Wakefield the Mount Junior and Infant School
phone: 01924 303750
headteacher: Ms Sarah Talbot
210 pupils capacity: 93% full
110 boys 56%
85 girls 43%
Last updated: June 19, 2014
Primary — Community School
- Education phase
- Establishment type
- Community School
- Establishment #
- OSGB coordinates
- Easting: 431849, Northing: 419226
- GPS coordinates
- Latitude: 53.669, Longitude: -1.5194
- Accepting pupils
- 4—11 years old
- Census date
- Jan. 16, 2014
- Ofsted last inspection
- Dec. 4, 2012
- Region › Const. › Ward
- Yorkshire and the Humber › Wakefield › Wakefield West
- Urban > 10k - less sparse
- Investor in People
- Committed IiP Status
- Free school meals %
- 0.2 miles The Cathedral School WF28QF
- 0.2 miles Cathedral Middle School WF28QF
- 0.2 miles Cathedral Academy WF28QF (728 pupils)
- 0.5 miles Thornes House School WF28PW
- 0.7 miles Wakefield Snapethorpe Infant School WF28AA
- 0.7 miles Wakefield Snapethorpe Junior School WF28AA
- 0.7 miles Wakefield the Park School WF28SX
- 0.7 miles Wakefield Snapethorpe Primary School WF28AA (584 pupils)
- 0.8 miles The Springfield Centre WF28BB (52 pupils)
- 0.8 miles Waterton Junior and Infants School WF28LZ
- 0.8 miles Lawefield Infants School WF28ST
- 0.8 miles Lawefield Junior School WF28ST
- 0.8 miles Methodist Voluntary Controlled Junior, Infant and Nursery School: With Communication Resource WF27RU (244 pupils)
- 0.8 miles English Martyrs Catholic Primary School WF29DD (258 pupils)
- 0.8 miles Wakefield Lawefield Primary School WF28ST (249 pupils)
- 0.9 miles Flanshaw St Michaels CofE (Voluntary Controlled) Primary (NIJ) School WF29JA
- 0.9 miles St Michael's CofE Academy WF29JA (448 pupils)
- 1.2 mile Wakefield Flanshaw Junior and Infant School WF20AS (408 pupils)
- 1.2 mile Horbury School - A Specialist Language College WF45HE
- 1.2 mile Rathbone WF11JR
- 1.2 mile Horbury Academy WF45HE (1049 pupils)
- 1.3 mile Horbury Junior School WF45DW
- 1.3 mile Horbury Infant School WF45DW
- 1.3 mile Manygates Middle School WF27DQ
Wakefield The Mount Junior
and Infant School
The Mount, off Thornes Road, Wakefield , West Yorkshire, WF2 8QW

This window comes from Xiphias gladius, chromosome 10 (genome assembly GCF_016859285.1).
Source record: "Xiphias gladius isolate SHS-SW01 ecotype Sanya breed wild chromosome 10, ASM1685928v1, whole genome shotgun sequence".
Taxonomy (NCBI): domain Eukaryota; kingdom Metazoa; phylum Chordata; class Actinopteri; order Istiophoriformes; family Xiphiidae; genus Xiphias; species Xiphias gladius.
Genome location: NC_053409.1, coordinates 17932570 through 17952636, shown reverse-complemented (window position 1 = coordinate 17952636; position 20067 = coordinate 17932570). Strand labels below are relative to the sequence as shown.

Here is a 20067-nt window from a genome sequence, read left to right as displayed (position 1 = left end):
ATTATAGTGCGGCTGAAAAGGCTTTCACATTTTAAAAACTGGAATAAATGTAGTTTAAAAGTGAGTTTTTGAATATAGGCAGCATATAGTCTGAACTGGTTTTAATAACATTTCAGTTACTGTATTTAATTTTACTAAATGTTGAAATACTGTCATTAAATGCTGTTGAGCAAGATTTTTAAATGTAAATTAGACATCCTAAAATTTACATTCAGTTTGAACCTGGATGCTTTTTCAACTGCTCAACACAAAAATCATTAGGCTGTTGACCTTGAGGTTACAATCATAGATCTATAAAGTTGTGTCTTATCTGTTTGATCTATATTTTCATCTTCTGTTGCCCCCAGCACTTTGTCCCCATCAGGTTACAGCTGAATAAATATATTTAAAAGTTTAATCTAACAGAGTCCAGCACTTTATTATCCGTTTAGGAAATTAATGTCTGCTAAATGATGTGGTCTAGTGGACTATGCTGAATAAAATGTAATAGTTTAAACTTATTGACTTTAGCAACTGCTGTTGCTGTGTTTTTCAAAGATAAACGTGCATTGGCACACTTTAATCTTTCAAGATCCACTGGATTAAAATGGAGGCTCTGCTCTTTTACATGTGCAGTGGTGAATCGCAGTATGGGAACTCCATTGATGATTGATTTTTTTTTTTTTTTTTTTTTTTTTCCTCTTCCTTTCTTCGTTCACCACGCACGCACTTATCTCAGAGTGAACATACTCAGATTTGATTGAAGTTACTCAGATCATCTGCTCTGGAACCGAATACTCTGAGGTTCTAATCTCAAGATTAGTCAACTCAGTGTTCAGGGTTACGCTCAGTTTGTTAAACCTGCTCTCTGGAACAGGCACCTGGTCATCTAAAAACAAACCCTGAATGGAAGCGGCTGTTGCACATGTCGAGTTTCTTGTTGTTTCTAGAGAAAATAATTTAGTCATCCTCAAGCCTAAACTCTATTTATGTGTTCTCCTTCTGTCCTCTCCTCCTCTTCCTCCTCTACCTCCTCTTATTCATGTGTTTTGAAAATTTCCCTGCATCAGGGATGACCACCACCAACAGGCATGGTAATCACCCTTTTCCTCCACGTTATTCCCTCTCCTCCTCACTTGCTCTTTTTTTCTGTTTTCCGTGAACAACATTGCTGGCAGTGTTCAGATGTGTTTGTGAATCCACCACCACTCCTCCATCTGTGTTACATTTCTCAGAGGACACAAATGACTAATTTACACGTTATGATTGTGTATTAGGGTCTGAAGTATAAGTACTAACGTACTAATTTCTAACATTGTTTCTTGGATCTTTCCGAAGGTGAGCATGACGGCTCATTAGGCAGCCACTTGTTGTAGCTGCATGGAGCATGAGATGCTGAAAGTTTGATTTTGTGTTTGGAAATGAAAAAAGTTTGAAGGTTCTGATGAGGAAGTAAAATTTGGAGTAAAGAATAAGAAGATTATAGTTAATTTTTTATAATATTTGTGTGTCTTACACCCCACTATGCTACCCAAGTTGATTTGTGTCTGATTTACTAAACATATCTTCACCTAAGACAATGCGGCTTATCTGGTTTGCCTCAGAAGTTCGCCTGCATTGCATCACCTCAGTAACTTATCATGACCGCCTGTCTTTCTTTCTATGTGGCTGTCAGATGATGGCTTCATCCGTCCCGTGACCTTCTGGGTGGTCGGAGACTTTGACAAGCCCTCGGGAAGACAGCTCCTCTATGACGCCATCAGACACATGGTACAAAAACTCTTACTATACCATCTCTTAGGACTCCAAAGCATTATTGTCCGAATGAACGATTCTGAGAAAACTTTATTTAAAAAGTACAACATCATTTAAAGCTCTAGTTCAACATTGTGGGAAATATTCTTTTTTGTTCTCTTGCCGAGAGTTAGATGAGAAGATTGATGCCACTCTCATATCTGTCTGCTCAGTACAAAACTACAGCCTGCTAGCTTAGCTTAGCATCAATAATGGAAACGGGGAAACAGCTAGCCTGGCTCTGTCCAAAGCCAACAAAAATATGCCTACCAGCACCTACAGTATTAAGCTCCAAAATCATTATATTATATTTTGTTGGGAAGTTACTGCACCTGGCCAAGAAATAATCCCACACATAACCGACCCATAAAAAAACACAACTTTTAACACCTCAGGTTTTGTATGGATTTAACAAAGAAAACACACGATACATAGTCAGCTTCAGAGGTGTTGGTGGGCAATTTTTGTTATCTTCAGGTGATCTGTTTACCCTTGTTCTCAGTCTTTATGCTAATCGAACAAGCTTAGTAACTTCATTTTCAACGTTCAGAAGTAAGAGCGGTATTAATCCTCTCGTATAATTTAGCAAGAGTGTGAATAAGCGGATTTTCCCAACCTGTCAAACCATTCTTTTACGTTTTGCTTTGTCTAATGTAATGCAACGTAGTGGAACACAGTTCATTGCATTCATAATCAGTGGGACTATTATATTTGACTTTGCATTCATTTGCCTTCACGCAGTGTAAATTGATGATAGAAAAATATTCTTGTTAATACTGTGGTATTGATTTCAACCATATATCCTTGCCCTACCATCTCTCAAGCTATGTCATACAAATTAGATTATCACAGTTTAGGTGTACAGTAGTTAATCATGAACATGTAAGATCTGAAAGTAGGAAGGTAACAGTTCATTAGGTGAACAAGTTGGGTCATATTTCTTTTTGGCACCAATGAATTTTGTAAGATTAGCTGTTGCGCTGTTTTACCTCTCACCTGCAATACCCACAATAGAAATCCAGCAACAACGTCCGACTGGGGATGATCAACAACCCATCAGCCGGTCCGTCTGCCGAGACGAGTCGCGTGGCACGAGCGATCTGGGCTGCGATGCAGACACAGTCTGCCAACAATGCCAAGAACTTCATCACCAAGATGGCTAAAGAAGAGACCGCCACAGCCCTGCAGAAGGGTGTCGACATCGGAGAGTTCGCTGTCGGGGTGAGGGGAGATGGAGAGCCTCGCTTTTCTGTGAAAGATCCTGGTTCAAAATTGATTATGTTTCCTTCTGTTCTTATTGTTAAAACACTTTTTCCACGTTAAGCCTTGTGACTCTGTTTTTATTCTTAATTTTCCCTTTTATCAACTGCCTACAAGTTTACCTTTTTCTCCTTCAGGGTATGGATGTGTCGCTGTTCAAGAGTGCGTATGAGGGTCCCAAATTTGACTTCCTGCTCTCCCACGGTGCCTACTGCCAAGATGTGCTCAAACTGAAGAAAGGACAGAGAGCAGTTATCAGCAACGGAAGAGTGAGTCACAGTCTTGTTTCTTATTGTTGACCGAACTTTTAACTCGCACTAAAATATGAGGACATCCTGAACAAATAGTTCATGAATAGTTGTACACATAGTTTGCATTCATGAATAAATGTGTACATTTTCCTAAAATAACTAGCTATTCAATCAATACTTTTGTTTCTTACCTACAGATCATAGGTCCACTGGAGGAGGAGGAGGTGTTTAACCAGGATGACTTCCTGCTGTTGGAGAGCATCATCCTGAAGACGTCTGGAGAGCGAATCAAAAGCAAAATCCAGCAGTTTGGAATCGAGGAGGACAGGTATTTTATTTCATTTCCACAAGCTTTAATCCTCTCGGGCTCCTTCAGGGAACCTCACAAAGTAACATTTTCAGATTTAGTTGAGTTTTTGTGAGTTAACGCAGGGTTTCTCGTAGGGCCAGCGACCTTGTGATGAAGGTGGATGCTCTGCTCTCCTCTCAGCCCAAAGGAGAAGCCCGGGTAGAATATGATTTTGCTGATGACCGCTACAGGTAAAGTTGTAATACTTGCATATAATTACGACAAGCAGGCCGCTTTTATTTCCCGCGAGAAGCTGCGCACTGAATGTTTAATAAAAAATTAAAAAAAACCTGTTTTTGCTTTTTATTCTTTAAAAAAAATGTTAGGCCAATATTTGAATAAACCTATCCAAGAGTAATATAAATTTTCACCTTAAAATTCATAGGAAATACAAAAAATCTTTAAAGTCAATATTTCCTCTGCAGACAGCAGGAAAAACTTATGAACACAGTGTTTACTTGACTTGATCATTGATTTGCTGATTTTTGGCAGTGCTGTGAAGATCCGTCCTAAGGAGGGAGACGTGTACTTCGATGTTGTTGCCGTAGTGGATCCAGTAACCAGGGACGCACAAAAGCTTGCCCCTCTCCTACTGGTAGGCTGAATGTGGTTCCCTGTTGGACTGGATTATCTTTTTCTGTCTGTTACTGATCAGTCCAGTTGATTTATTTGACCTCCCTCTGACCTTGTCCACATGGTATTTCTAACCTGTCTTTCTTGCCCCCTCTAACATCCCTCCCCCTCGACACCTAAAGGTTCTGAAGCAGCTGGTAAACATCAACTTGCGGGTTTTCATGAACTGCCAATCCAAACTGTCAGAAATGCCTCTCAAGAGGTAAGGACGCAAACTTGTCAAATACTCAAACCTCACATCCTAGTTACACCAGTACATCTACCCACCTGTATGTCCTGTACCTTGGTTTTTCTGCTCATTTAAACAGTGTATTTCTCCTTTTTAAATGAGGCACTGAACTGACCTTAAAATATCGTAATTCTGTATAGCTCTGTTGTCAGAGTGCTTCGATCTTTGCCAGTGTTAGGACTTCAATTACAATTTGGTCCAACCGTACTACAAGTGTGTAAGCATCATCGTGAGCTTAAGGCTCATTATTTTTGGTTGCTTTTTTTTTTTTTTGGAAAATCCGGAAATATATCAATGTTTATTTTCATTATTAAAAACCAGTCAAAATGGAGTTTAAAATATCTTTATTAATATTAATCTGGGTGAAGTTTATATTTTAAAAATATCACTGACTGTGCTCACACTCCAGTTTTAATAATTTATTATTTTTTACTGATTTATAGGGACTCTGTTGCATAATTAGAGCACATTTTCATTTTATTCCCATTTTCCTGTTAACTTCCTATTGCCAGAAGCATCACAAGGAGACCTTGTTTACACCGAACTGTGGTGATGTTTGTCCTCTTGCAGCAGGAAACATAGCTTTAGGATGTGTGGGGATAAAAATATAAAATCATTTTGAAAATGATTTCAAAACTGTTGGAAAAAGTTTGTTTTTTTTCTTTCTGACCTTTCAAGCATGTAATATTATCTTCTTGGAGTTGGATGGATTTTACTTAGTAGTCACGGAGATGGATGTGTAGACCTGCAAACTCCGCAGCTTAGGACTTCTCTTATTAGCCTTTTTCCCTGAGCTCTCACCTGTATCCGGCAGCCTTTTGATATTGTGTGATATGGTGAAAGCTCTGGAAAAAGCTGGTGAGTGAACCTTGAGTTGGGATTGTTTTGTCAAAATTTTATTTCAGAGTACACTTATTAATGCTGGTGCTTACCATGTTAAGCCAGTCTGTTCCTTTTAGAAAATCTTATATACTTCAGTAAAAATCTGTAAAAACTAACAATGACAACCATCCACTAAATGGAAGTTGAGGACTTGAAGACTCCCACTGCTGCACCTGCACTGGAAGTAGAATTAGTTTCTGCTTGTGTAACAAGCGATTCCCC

|Inspection dates||4–5 December 2012|
|Overall effectiveness||This inspection:||Good||2|
|Achievement of pupils||Good||2|
|Quality of teaching||Good||2|
|Behaviour and safety of pupils||Good||2|
|Leadership and management||Good||2|
Summary of key findings for parents and pupils
This is a good school.
It is not yet an outstanding school because
| Pupils make good progress from their starting |
The school’s leadership checks the work of
The overall quality of teaching is good. Pupils
points in the Reception class and by the time
they leave Year 6 they reach average
standards of attainment.
the school very carefully and then takes
effective action. As a result, achievement and
teaching are continually improving.
enjoy the lively and exciting lessons provided
by the majority of teachers.
| The school has responded well to the |
Those pupils known to be eligible for pupil
Pupils usually behave well in lessons and try to
challenges raised by pupils leaving and joining
the school at different times.
premium funding and those with disabilities
and special educational needs make good
progress. The growing numbers of pupils with
English as an additional language often make
do their best. Pupils say they feel safe.
| Pupils’ standards in writing are not as high as |
In a few lessons, introductions are too long
Pupils' work is regularly marked but pupils do
those in reading and mathematics, and the
quality of pupils' presentation of their work is
restricting pupils’ opportunities to practise
their skills, especially in writing.
not always respond to the comments that
teachers write in their books.
| Teachers do not always share effective ways of |
The sanctions used to improve behaviour
working. For example, although some teachers
make sure that the work set is at the correct
level for pupils, this is not always the case.
include writing activities that can give pupils a
negative view of writing.
Information about this inspection
- Inspectors observed teaching in every class, visiting 12 lessons. They listened to pupils in Year 2
and Year 6 read. They held discussions with pupils and staff, met two governors and the school
improvement adviser employed by the local authority. In addition, the inspection team evaluated
the quality of pupils’ work in their books and folders.
- Inspectors took account of 11 responses to the online questionnaire (Parent View) in planning
the inspection and forming judgements.
- The inspection team looked at a range of school documentation. This included those related to
safeguarding, the plans for the school’s improvement, records related to pupils’ behaviour,
attendance, attainment and progress and the school’s self-evaluation of the quality of its work.
|Peter Jones, Lead inspector||Additional Inspector|
|Susan Twaits||Additional Inspector|
Information about this school
- This is a smaller than average size primary school. It includes an Early Years Foundation Stage